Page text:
Saturday, 9 October 2010

X Factor (ITV1)

So, this week the seemingly decade long live shows began and there was a "big twist". That was that each judge could put an extra act in the show which was one of the lamest "twists" ever concieved. So along with the 12 acts mentioned last week we have...

Over 28's - Wagner
A foreign chap in his 40's (at least) who would be brilliant if his singing voice matched his eccentricity. As it is his singing voice is the polar opposite to his eccentricity so "shit" would be quite a complimentary description.

Boys - Paige
A young black chap who's barber could be Kid 'N' Play. I was surprised he didn't make the 3 last week.

Bands - Diva Fever
If you genetically spliced The Scissor Sisters and Jedward together this is what you would create. Yes, it is as bad as it sounds.

Girls - Trayc
As Gamu is being deported Cheryl couldn't put her back in so we got a different young black girl with nothing memorable about her except the retarded way she spells Tracy.

This weeks theme was number ones, but sadly no version of Bring Your Daughter To The Slaughter.

Highlight - during Wagner's medley of Ricky Martin's She Bangs and the B52's Love Shack the director cut to a close up of one of the lady dancer's asses. I'm assuming she was supposed to be seductively rubbing her buttocks, but it instead she pulled her cheeks apart.


  1. 159 minutes! Insane. Plus another hour on the Sunday. Well worth it though - Saturday night TV gold. I also noticed the bum cheek oddness during Wagner's bit. I look forward to his take on Ride of the Valkyries.

  2. Because Al rightly turfed us off his Social Network thread and I have absolutely no respect for The X Factor (a steaming pile of shit full of plastic arses and preening cocks - judges and contestants alike - that denigrates the music industry and besmirches the human race in general), I'm gonna bring our Aliens discussion here James.

    I follow your argument, but you won't be surprised to learn I don't agree with it entirely + I don't think everyone who saw Alien would either. I empathized with Ripley; didn't feel like she had "no life". In fact, I was on the edge of my seat during the last sequence, willing her to survive. I was also more drawn to the crew in Alien - they weren't deeply drawn but seemed to hint at more rounded characters than the marines in Aliens - the marines are fun, but quite cartoonish and for me, just as much fodder as the Alien crew.

    That said, if you asked me my favourite film from the series, it would definitely be Aliens. Overall, it just has the most going for it. It may be worth getting the anthology, re-evaluating 3 and 4 as you say - I could always bin em out if they're as bad as I remember them being!

  3. We did go OTT on the Social Network thread, but weren't really any more off topic than the Hole 3D thread.

    Regarding "the Factor", there's always been preening pop nonsense and there always should be because there should always be variety. The fact it's one of the biggest things on TV is far more annoying.

    Now, back to Alien...
    I genuinely think part of my opinion with Alien was formed on my first ever viewing which was on ITV. It was really atmospheric, building the mood brilliantly, but once the Alien appeared I just wasn't invested in the characters. Then when Ripley is the last one left and escapes and destroys the Nostromo and I thought "well, that's all over" it cut to a fucking ad break so I knew the Alien was in the escape pod with her. Any tension created at the end was dissipated in that instance and that will always cloud my viewing of it. It means on repeat viewings I can never relive that. If I knew there was the head in the box at the end of Seven I'd never have had that feeling of "fuuuuuuuuuuuck" that elevated it to masterpiece and while I don't feel that the same I can relive it.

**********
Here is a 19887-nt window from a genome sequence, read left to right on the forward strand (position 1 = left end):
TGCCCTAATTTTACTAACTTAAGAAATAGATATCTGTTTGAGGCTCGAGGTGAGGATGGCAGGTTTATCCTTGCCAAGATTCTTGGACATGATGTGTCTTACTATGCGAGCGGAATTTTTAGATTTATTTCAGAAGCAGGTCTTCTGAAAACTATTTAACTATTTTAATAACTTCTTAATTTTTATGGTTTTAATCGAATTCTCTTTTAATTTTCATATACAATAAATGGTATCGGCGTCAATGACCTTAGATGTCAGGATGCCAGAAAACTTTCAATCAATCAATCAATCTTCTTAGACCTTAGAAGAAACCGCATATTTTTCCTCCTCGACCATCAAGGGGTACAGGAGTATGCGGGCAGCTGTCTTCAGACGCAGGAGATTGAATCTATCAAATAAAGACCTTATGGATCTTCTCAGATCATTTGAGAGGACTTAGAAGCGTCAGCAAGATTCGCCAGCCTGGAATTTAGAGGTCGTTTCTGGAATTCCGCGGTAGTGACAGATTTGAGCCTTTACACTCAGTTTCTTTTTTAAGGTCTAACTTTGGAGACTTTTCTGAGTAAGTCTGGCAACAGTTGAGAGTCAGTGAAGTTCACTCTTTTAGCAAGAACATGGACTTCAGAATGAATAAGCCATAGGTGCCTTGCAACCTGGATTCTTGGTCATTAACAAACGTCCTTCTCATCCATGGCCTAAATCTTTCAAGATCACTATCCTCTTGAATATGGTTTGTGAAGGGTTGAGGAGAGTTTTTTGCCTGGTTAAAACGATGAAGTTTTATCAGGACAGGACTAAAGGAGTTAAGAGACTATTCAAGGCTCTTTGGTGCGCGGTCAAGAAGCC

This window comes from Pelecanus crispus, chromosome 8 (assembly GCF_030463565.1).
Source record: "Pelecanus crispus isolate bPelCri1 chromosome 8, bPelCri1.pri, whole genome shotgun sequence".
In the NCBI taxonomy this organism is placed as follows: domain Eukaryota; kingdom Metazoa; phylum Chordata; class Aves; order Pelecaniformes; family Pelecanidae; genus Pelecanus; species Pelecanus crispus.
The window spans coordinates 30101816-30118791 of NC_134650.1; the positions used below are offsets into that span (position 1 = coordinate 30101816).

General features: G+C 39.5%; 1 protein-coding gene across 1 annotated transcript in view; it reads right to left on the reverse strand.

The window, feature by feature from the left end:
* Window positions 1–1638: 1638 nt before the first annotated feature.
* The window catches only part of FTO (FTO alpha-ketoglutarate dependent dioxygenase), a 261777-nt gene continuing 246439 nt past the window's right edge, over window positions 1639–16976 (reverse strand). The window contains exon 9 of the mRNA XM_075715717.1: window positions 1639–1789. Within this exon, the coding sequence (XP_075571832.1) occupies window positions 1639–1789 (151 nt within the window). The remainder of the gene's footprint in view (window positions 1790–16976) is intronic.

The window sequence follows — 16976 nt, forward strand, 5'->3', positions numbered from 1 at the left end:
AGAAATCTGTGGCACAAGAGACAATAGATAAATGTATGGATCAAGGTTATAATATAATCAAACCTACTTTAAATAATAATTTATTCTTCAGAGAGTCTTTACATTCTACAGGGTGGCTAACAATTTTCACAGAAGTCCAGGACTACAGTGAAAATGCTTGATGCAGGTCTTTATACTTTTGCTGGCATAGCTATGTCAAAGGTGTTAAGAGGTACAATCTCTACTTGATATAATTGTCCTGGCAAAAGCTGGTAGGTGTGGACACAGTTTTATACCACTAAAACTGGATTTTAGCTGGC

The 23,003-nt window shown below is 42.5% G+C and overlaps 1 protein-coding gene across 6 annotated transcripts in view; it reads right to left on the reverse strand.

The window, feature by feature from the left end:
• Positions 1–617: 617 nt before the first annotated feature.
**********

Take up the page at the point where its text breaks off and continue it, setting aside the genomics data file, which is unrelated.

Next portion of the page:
The crew of the Nostromo as their characters are depicted:
    Tom Skerrit - captain, has a beard, um....
    John Hurt - John Hurt, an alien comes out of him, what other role doe she have? umm....
    Ian Holm - as blank as a machine, oh he is!
    Ripley - does nothing then runs, ummm....
    Veronica Cartright - winges, screams, annoys, um...
    Yaphet Kotto and Harry Dean Stanton - working men, union activists. They are the two closest to rounded characters
    The Cat - perfectly captures the motivations of a cat. Brilliantly written and performed!

    That's all there is to them. The only depth Ripley shows is a survival instinct. Yaphet Kotto's character is the most human of them. I imagine if you saw it in '79 with no knowledge you would be expecting him to be the hero because of this and that's kinda clever, but again only once. As it is all it does is highlight the one dimensionness of the rest of the crew.

    Anyone else can chip in to this discussion if they want. I have plenty more I can say about Alien! :)

  4. I suppose we could argue the toss about Alien till we're both blue in the face but I doubt either of us could alter the fact that I love the film - or that you think it's an emotional void!

    As for the X Factor (on topic here!), I'm all for variety in life, but I personally don't think the world would be a poorer place if this show - and vacuous pop in general - were to disappear in a puff of smoke. Besides the innate unlikeability of both judges and contestents, there's the awful music: at best, polished cover versions of songs I'd quite happily never listen to again. On the rare occasions where they pick something interesting to sing it usually ends up being a travesty. At the end of the series, we gain one or two more shoddy pop drones to clog up our airwaves who will inevitably have been played out by the time the next series of the X Factor starts.

    Just what is the attraction? Why is this one of the biggest things on TV? The very process of plastic pop manufacturing laid bare and people lap it up. *Sigh*